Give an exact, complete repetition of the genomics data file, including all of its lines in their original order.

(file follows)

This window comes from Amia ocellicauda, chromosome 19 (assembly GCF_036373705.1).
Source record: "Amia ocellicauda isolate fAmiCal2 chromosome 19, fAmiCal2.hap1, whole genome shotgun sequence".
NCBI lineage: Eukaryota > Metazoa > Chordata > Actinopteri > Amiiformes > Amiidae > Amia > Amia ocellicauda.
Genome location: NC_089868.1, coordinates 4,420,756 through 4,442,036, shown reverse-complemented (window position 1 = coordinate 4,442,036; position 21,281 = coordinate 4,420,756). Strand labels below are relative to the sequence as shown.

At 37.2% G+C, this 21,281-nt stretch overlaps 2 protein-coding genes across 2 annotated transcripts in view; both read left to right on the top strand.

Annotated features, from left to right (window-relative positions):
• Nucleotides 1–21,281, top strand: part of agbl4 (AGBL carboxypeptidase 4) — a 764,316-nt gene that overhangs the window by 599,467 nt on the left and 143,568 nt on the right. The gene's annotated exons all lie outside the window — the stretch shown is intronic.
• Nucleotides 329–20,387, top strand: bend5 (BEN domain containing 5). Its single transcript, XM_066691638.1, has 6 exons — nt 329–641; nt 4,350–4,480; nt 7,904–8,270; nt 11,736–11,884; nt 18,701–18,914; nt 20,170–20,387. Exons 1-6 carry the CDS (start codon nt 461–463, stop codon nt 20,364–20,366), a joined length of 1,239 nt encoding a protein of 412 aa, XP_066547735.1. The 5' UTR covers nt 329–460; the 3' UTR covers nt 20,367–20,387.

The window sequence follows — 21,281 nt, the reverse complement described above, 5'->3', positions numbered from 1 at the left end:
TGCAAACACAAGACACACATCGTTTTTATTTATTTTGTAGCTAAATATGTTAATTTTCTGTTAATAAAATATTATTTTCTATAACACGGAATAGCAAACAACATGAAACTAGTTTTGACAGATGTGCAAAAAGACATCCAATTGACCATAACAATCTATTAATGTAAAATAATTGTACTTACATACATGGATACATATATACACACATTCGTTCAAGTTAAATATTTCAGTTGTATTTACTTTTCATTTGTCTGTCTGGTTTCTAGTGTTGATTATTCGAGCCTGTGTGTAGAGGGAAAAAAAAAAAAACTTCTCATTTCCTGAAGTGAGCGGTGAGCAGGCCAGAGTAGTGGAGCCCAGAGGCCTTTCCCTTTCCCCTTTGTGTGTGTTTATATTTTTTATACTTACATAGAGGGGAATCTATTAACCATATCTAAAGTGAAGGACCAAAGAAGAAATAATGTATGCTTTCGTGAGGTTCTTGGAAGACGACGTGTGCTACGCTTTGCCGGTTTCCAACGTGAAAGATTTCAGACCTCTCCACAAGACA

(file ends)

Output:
This window comes from Amia ocellicauda, chromosome 19 (assembly GCF_036373705.1).
Source record: "Amia ocellicauda isolate fAmiCal2 chromosome 19, fAmiCal2.hap1, whole genome shotgun sequence".
NCBI lineage: Eukaryota > Metazoa > Chordata > Actinopteri > Amiiformes > Amiidae > Amia > Amia ocellicauda.
Genome location: NC_089868.1, coordinates 4,420,756 through 4,442,036, shown reverse-complemented (window position 1 = coordinate 4,442,036; position 21,281 = coordinate 4,420,756). Strand labels below are relative to the sequence as shown.

At 37.2% G+C, this 21,281-nt stretch overlaps 2 protein-coding genes across 2 annotated transcripts in view; both read left to right on the top strand.

Annotated features, from left to right (window-relative positions):
• Nucleotides 1–21,281, top strand: part of agbl4 (AGBL carboxypeptidase 4) — a 764,316-nt gene that overhangs the window by 599,467 nt on the left and 143,568 nt on the right. The gene's annotated exons all lie outside the window — the stretch shown is intronic.
• Nucleotides 329–20,387, top strand: bend5 (BEN domain containing 5). Its single transcript, XM_066691638.1, has 6 exons — nt 329–641; nt 4,350–4,480; nt 7,904–8,270; nt 11,736–11,884; nt 18,701–18,914; nt 20,170–20,387. Exons 1-6 carry the CDS (start codon nt 461–463, stop codon nt 20,364–20,366), a joined length of 1,239 nt encoding a protein of 412 aa, XP_066547735.1. The 5' UTR covers nt 329–460; the 3' UTR covers nt 20,367–20,387.

The window sequence follows — 21,281 nt, the reverse complement described above, 5'->3', positions numbered from 1 at the left end:
TGCAAACACAAGACACACATCGTTTTTATTTATTTTGTAGCTAAATATGTTAATTTTCTGTTAATAAAATATTATTTTCTATAACACGGAATAGCAAACAACATGAAACTAGTTTTGACAGATGTGCAAAAAGACATCCAATTGACCATAACAATCTATTAATGTAAAATAATTGTACTTACATACATGGATACATATATACACACATTCGTTCAAGTTAAATATTTCAGTTGTATTTACTTTTCATTTGTCTGTCTGGTTTCTAGTGTTGATTATTCGAGCCTGTGTGTAGAGGGAAAAAAAAAAAAACTTCTCATTTCCTGAAGTGAGCGGTGAGCAGGCCAGAGTAGTGGAGCCCAGAGGCCTTTCCCTTTCCCCTTTGTGTGTGTTTATATTTTTTATACTTACATAGAGGGGAATCTATTAACCATATCTAAAGTGAAGGACCAAAGAAGAAATAATGTATGCTTTCGTGAGGTTCTTGGAAGACGACGTGTGCTACGCTTTGCCGGTTTCCAACGTGAAAGATTTCAGACCTCTCCACAAGACA